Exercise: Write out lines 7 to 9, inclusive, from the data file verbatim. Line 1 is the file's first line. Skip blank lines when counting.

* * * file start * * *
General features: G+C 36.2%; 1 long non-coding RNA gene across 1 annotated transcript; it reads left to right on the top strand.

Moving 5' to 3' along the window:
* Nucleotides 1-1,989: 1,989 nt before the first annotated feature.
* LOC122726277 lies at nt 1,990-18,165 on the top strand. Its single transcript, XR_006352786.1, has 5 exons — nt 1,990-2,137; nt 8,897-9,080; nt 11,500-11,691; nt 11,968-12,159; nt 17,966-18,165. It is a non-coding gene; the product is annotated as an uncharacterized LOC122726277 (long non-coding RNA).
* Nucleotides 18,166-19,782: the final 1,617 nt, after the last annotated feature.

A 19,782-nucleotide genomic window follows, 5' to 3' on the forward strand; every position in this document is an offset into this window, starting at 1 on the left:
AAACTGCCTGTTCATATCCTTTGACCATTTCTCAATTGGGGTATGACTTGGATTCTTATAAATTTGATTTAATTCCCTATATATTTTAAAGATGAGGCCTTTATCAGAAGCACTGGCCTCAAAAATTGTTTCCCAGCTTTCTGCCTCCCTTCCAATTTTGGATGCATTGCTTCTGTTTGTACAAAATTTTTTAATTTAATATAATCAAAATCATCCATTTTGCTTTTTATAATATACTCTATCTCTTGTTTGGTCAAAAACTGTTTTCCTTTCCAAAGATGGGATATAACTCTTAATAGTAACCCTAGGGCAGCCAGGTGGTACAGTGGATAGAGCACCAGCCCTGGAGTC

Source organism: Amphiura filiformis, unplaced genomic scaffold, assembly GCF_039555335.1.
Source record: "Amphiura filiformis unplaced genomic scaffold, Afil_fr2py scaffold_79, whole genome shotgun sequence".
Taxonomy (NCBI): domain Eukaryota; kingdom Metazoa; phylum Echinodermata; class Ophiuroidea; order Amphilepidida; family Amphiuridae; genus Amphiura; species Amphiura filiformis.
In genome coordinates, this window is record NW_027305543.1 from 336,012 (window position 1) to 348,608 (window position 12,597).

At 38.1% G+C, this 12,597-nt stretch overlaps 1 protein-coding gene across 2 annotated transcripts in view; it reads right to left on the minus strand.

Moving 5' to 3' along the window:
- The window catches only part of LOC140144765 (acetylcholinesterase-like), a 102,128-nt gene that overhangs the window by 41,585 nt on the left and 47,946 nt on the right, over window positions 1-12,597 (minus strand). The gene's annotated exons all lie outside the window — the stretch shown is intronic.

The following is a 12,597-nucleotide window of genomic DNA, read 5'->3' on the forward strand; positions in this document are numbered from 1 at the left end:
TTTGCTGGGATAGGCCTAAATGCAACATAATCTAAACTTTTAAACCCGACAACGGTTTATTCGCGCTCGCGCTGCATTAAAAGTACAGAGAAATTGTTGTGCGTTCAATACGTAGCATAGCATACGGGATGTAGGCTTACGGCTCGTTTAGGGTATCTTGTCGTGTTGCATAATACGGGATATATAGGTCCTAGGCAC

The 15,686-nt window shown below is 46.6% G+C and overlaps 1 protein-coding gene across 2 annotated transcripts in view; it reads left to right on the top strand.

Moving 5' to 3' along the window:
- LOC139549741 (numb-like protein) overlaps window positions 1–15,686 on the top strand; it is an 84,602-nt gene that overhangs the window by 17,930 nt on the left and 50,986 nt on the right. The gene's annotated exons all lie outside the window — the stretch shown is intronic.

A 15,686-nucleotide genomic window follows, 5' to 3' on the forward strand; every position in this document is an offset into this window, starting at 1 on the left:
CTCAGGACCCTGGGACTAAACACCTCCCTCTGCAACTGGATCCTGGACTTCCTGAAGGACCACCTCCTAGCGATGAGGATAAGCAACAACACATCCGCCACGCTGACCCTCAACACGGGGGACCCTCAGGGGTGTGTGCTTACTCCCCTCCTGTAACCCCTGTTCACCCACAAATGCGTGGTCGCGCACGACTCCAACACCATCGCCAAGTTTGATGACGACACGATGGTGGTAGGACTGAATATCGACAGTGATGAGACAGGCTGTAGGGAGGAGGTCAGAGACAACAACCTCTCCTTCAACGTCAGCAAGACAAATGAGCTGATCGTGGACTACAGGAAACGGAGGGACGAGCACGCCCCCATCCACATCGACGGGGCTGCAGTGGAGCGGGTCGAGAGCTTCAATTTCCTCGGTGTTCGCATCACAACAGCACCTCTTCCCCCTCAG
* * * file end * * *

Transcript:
AAACTGCCTGTTCATATCCTTTGACCATTTCTCAATTGGGGTATGACTTGGATTCTTATAAATTTGATTTAATTCCCTATATATTTTAAAGATGAGGCCTTTATCAGAAGCACTGGCCTCAAAAATTGTTTCCCAGCTTTCTGCCTCCCTTCCAATTTTGGATGCATTGCTTCTGTTTGTACAAAATTTTTTAATTTAATATAATCAAAATCATCCATTTTGCTTTTTATAATATACTCTATCTCTTGTTTGGTCAAAAACTGTTTTCCTTTCCAAAGATGGGATATAACTCTTAATAGTAACCCTAGGGCAGCCAGGTGGTACAGTGGATAGAGCACCAGCCCTGGAGTC

Source organism: Amphiura filiformis, unplaced genomic scaffold, assembly GCF_039555335.1.
Source record: "Amphiura filiformis unplaced genomic scaffold, Afil_fr2py scaffold_79, whole genome shotgun sequence".